feedback, or confirmation that Chris has clearly understood your concern. It fails to
address the performance concern, and limits the correction to the tardiness. It fails to
demonstrate respect for all parties. The lack of tact apparent in the approach may reflect
negatively on you as the supervisor, not only with Chris but with your manager as well.
When you need to speak to an employee about a personnel concern, it is always best to
do it in private. Give thought and concern to the conversation before it occurs, and make
a list of points to cover with specific information, including grievances. Like any other
speech, you may need to rehearse, particularly if this type of meeting is new to you.
When it comes time to have the discussion, issue the warning, back it up in writing with
documentation, and don’t give the impression that you might change your decision.
Whether the issue at hand is a simple caution about tardiness or a more serious
conversation, you need to be fair and respectful, even if the other person has been less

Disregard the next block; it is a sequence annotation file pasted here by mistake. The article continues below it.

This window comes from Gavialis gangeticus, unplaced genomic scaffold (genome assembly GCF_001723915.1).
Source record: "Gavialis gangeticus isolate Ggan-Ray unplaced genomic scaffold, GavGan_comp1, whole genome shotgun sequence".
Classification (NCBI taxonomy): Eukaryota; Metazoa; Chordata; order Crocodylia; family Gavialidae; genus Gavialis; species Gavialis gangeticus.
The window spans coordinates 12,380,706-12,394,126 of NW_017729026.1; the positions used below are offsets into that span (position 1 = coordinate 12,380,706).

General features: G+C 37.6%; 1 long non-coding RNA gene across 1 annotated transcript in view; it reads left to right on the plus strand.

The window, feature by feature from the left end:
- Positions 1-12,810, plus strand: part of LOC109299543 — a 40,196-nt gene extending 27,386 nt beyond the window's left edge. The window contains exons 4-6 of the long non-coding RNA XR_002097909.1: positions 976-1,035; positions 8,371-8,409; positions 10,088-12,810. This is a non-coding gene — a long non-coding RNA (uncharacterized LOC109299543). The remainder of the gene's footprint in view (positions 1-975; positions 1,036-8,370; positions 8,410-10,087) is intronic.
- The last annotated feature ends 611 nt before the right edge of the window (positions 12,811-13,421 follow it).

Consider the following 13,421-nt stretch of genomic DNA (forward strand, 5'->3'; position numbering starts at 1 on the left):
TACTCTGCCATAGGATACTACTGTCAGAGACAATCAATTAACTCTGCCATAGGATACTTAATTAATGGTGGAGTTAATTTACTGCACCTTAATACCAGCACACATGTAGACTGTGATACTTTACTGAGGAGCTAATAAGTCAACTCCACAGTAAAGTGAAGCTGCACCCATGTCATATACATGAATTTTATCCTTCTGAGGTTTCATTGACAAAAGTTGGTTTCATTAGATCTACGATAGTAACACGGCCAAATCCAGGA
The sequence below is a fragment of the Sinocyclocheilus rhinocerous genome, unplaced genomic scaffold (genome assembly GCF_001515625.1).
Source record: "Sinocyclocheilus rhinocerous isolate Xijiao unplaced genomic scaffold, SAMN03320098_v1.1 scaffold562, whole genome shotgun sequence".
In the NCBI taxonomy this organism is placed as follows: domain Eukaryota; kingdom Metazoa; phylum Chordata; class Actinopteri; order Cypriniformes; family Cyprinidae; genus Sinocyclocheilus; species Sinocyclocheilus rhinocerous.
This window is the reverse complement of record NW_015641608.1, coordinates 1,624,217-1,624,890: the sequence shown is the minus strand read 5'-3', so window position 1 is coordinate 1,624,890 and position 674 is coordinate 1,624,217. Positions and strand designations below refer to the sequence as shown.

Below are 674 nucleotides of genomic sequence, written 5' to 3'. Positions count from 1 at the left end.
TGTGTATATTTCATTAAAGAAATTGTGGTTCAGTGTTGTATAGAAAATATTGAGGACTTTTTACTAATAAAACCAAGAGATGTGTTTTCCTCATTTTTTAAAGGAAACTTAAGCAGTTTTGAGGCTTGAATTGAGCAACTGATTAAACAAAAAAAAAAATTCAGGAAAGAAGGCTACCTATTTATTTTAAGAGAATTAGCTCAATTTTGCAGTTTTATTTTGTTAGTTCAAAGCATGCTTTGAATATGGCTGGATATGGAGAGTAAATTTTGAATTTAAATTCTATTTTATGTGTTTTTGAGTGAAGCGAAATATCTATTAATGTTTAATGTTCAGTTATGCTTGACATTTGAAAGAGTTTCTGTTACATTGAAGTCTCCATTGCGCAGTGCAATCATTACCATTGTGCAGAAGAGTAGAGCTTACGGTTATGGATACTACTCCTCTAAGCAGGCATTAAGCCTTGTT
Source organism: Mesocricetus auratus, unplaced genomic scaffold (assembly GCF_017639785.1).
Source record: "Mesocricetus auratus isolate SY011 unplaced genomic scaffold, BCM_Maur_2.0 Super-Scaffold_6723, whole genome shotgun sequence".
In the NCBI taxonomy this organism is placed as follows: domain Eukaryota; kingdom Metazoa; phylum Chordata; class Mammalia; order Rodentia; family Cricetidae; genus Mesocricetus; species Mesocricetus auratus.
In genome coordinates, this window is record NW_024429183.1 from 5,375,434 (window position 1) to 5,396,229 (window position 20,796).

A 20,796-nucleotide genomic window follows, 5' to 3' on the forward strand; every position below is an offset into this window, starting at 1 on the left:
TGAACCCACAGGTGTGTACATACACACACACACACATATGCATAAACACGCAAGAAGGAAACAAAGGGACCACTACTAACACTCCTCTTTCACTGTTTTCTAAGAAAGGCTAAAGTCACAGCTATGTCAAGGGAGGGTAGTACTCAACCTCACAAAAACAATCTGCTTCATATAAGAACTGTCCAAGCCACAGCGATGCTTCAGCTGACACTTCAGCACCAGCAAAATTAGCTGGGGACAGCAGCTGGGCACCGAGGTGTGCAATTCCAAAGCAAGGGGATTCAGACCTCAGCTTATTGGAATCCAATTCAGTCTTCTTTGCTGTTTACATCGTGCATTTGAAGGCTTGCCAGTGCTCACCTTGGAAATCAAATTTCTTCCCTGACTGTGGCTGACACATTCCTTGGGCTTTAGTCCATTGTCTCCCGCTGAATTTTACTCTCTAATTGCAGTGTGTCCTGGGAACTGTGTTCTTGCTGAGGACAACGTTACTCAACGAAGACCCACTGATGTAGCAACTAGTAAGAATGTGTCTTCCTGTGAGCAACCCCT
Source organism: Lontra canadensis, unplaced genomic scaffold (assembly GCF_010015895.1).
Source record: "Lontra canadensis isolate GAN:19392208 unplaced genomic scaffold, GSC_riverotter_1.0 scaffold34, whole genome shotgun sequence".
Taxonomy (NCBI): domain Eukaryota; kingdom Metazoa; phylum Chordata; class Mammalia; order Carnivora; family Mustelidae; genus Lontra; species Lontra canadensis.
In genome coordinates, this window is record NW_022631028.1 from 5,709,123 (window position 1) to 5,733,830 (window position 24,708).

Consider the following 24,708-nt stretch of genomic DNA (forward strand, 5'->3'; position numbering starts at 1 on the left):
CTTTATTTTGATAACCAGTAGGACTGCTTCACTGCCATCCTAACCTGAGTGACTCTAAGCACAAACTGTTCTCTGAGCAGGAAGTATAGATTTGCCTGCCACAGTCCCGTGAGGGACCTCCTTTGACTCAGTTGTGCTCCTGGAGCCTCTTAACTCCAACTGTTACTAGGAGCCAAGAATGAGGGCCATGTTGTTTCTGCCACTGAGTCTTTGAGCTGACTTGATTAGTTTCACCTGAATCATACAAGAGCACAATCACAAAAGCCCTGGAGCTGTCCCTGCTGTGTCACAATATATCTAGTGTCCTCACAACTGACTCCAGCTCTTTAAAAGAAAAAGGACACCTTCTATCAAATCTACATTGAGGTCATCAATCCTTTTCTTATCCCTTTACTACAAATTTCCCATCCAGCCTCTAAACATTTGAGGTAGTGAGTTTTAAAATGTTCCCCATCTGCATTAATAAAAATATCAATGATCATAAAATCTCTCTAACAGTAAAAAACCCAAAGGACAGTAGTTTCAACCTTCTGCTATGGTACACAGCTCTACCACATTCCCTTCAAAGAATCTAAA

than professional. Let’s examine the next alternative.
Let’s say you invite Chris to lunch at a nice restaurant. There is linen on the table,
silverware is present for more than the main course, and the water glasses have stems.
The environment says “good job” in its uniqueness, presentation, and luxury. Your word
will contradict this nonverbal message. The juxtaposition between the environment and
the verbal message will cause tension and confusion, which will probably be an obstacle
to the receiver’s ability to listen. If Chris doesn’t understand the message, and the
message requires clarification, your approach has failed. The contrast between the